Imagine our surprise, a few weeks later, when a package arrived at Santana with a set of Shimano 16-spoke wheels built around a 160mm disc-brake tandem hub. When I phoned my contact in Japan I learned that instead of rechecking their figures Shimano's engineers used a super-computer to model our wheels and simulate various forces. At that point they realized the combined strength of Shimano's design and Santana's 160mm spacing could produce a tandem-rated wheelset with just 16 spokes. (They did increase the gauge of the bladed spokes from 2.0mm to 2.3mm). Possibly more important, Shimano's engineers had become so captivated with our project that they now wanted to build them themselves. After negotiating a kill-fee with Hadley for 18 months of development assistance, I transferred the production of Santana's wheels to Shimano.
At the next Interbike we brought our Shimano-built samples. A few minutes after the show started we were asked by Shimano to remove the wheels from our display. It seems one Shimano's directors had been caught off-guard by the "exclusive" product and wanted to have this novel (for Shimano) arrangement reviewed at the highest levels. A few weeks later the project received the approval subject to an inspection of our factory by Shimano's V-P of Quality Control. Impressed with our operation, Shimano's first builder-specific component was re-approved.
The next surprise came when Shimano sent us a purchase order for five pairs of our stock 40-spoke wheels built around Hadley 160mm hubs. When we received this request I called to find out why they needed ten built-up tandem wheels. The answer? Because the V.P. was concerned about the "dynamic" performance and reliability of these revolutionary tandem wheels, he convinced other Shimano execs to green-light a long-envisioned project---the completion of the first-ever wheel testing facility that would duplicate the punishing lateral loads of out-of-the-saddle sprints and climbs. Once this robotic "torture chamber" for wheels was finished, the destruction of the Santana-supplied Hadley wheels would be used to set a baseline. The disappointing news was that Shimano was not moving ahead with our 16-spoke tandem wheels until their long-term reliability could be verified in this yet-unfinished facility.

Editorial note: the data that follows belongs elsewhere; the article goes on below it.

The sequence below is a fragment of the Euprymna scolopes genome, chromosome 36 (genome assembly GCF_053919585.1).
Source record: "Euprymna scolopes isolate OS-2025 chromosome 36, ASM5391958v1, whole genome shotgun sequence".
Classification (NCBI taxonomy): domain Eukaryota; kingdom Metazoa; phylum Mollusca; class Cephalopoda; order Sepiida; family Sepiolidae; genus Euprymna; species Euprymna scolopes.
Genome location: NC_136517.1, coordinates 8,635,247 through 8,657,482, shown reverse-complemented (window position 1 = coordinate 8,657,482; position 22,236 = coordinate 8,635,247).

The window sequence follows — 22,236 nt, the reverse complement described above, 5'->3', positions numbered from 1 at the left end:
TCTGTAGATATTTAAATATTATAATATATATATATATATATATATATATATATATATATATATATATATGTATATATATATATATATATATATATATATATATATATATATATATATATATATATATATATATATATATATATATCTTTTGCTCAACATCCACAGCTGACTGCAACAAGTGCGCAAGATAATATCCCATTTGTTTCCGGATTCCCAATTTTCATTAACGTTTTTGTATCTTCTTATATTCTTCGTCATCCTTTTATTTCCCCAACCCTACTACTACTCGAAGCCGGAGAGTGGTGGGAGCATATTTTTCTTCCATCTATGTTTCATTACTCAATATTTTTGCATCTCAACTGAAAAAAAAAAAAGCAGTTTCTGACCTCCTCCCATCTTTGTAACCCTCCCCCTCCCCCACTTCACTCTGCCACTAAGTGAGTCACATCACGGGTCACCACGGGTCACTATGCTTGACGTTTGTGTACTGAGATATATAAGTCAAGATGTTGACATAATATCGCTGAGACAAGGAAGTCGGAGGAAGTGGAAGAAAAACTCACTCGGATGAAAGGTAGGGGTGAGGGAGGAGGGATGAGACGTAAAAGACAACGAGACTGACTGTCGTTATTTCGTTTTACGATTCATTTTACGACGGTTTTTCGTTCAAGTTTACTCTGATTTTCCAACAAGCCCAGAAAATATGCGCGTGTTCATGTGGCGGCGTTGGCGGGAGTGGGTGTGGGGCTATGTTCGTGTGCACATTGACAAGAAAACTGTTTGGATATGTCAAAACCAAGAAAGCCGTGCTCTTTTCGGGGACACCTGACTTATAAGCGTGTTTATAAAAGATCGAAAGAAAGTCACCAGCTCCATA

Many additional months passed while Shimano built and calibrated this unique wheel lab. In the meantime we completed our second year of riding hand-built prototypes. Finally the long awaited two weeks of scientific testing took place.
Their report? The wheels failed.
The conclusion of a long explanation:
When designing competition wheels for bicycles, a starting point is the intended use (i.e. event, terrain and rider weight). Since 1996, when Santana first started development of an ultra-performance tandem wheelset, our goal had been complete reliability over uneven pavement for the strongest racers with a combined team weight as high as 150kg, or 330 pounds. When Shimano's quality control team visited our factory, this limited goal was discussed and reconfirmed.
Santana's standard wheelsets are, of course, far stronger than most teams will ever realize. Consequently, our 40-spoke wheels are guaranteed to remain trouble-free for two full years-a written warranty with no limitations on use, terrain, mileage or (especially) weight.
In spite of our limited goal for our 16-spoke wheels, at Santana we punished our prototype road-test wheels with heavy teams (up to 390 pounds) and severe terrain (including stair-step single track). When I got the report that, in spite of Shimano's computerized calculations and two-years of brutal real-world testing, the wheels had failed to meet our limited goal, I was dismayed.
"Don't worry," said my California-based contact who relayed the reported failure but could not provide many details, "they have already decided to modify the design with more spokes."
Unsatisfied, that night I called Japan. To keep a long story short, Shimano's quality-control department had unilaterally decided to ignore Santana's limited goal. In order to be approved for production the new 16-spoke tandem wheels would need to prove themselves 100% as durable as Santana's 40-spoke wheels---the wheels they had used to calibrate their wheel lab.
The most amazing part of this report was that the 16-spoke rear wheel (with wide flange separation) had exceeded this benchmark. It was the front wheel (with standard flange separation) that had fallen a bit short. I then patiently explained to my contact why Santana and most other tandem builders supply wheels with a matching number of front and rear spokes (hint: it has nothing to do with front wheel reliability). I further reminded him that for years Trek had specified mismatched sets of Shimano hubs (36-hole front and 40-hole rear) for their tandems.
Shimano agreed to lace-up some traditional 36-spoke front wheels for a retest. As was expected, the 16-spoke wheels with lateral-crossover lacing proved stronger.
While it took a long explanation to get to this point, my answer verifies the following:
Using a combination of Santana's considerable experience plus dynamic test results from the world's newest and most sophisticated wheel testing facility, Santana and Shimano can proudly stand behind the jointly-made claim that our new 16-spoke 160mm rear tandem wheel (with widely separated flanges and symmetric lateral-crossover lacing) will be more reliable than a traditional 145mm rear tandem wheel with three times as many spokes. This new wheel is also considerably lighter, laterally stiffer, a bit more comfortable, and far more aerodynamic.
This thoroughly-tested wheelset, backed by Shimano's two-year guarantee, is a significant milestone for tandem componentry.
The matching front wheel fits all tandems. It is, however, is only slightly stronger than a traditional wheel with 36 spokes.